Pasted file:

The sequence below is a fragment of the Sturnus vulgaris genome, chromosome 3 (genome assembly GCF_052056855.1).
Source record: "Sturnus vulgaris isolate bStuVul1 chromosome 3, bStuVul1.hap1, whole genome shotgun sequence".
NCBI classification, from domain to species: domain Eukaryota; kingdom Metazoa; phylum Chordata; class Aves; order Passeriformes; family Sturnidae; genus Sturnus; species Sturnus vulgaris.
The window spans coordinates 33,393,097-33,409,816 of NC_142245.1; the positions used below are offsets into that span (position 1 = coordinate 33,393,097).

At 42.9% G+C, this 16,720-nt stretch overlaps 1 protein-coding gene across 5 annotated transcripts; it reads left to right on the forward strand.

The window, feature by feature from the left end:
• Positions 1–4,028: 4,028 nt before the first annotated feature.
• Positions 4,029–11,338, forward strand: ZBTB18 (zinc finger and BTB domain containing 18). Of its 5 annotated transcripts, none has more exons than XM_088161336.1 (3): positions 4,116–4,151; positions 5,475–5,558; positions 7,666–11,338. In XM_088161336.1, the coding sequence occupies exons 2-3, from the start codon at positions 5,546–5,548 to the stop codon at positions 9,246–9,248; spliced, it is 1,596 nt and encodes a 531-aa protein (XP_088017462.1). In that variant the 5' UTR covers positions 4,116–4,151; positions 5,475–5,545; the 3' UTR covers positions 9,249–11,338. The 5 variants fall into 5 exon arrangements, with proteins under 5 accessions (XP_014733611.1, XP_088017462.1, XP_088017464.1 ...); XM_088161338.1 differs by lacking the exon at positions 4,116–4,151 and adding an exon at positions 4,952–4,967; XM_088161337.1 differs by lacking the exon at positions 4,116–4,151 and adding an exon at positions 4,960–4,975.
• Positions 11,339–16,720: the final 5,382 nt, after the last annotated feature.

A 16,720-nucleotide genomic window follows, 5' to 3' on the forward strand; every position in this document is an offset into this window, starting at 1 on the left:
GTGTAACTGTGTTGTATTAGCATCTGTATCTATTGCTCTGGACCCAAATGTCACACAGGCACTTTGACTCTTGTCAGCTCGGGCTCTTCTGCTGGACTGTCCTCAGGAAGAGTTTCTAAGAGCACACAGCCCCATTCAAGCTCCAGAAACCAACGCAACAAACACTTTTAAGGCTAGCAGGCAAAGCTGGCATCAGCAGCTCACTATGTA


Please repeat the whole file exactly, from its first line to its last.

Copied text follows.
The sequence below is a fragment of the Sturnus vulgaris genome, chromosome 3 (genome assembly GCF_052056855.1).
Source record: "Sturnus vulgaris isolate bStuVul1 chromosome 3, bStuVul1.hap1, whole genome shotgun sequence".
NCBI classification, from domain to species: domain Eukaryota; kingdom Metazoa; phylum Chordata; class Aves; order Passeriformes; family Sturnidae; genus Sturnus; species Sturnus vulgaris.
The window spans coordinates 33,393,097-33,409,816 of NC_142245.1; the positions used below are offsets into that span (position 1 = coordinate 33,393,097).

At 42.9% G+C, this 16,720-nt stretch overlaps 1 protein-coding gene across 5 annotated transcripts; it reads left to right on the forward strand.

The window, feature by feature from the left end:
• Positions 1–4,028: 4,028 nt before the first annotated feature.
• Positions 4,029–11,338, forward strand: ZBTB18 (zinc finger and BTB domain containing 18). Of its 5 annotated transcripts, none has more exons than XM_088161336.1 (3): positions 4,116–4,151; positions 5,475–5,558; positions 7,666–11,338. In XM_088161336.1, the coding sequence occupies exons 2-3, from the start codon at positions 5,546–5,548 to the stop codon at positions 9,246–9,248; spliced, it is 1,596 nt and encodes a 531-aa protein (XP_088017462.1). In that variant the 5' UTR covers positions 4,116–4,151; positions 5,475–5,545; the 3' UTR covers positions 9,249–11,338. The 5 variants fall into 5 exon arrangements, with proteins under 5 accessions (XP_014733611.1, XP_088017462.1, XP_088017464.1 ...); XM_088161338.1 differs by lacking the exon at positions 4,116–4,151 and adding an exon at positions 4,952–4,967; XM_088161337.1 differs by lacking the exon at positions 4,116–4,151 and adding an exon at positions 4,960–4,975.
• Positions 11,339–16,720: the final 5,382 nt, after the last annotated feature.

A 16,720-nucleotide genomic window follows, 5' to 3' on the forward strand; every position in this document is an offset into this window, starting at 1 on the left:
GTGTAACTGTGTTGTATTAGCATCTGTATCTATTGCTCTGGACCCAAATGTCACACAGGCACTTTGACTCTTGTCAGCTCGGGCTCTTCTGCTGGACTGTCCTCAGGAAGAGTTTCTAAGAGCACACAGCCCCATTCAAGCTCCAGAAACCAACGCAACAAACACTTTTAAGGCTAGCAGGCAAAGCTGGCATCAGCAGCTCACTATGTA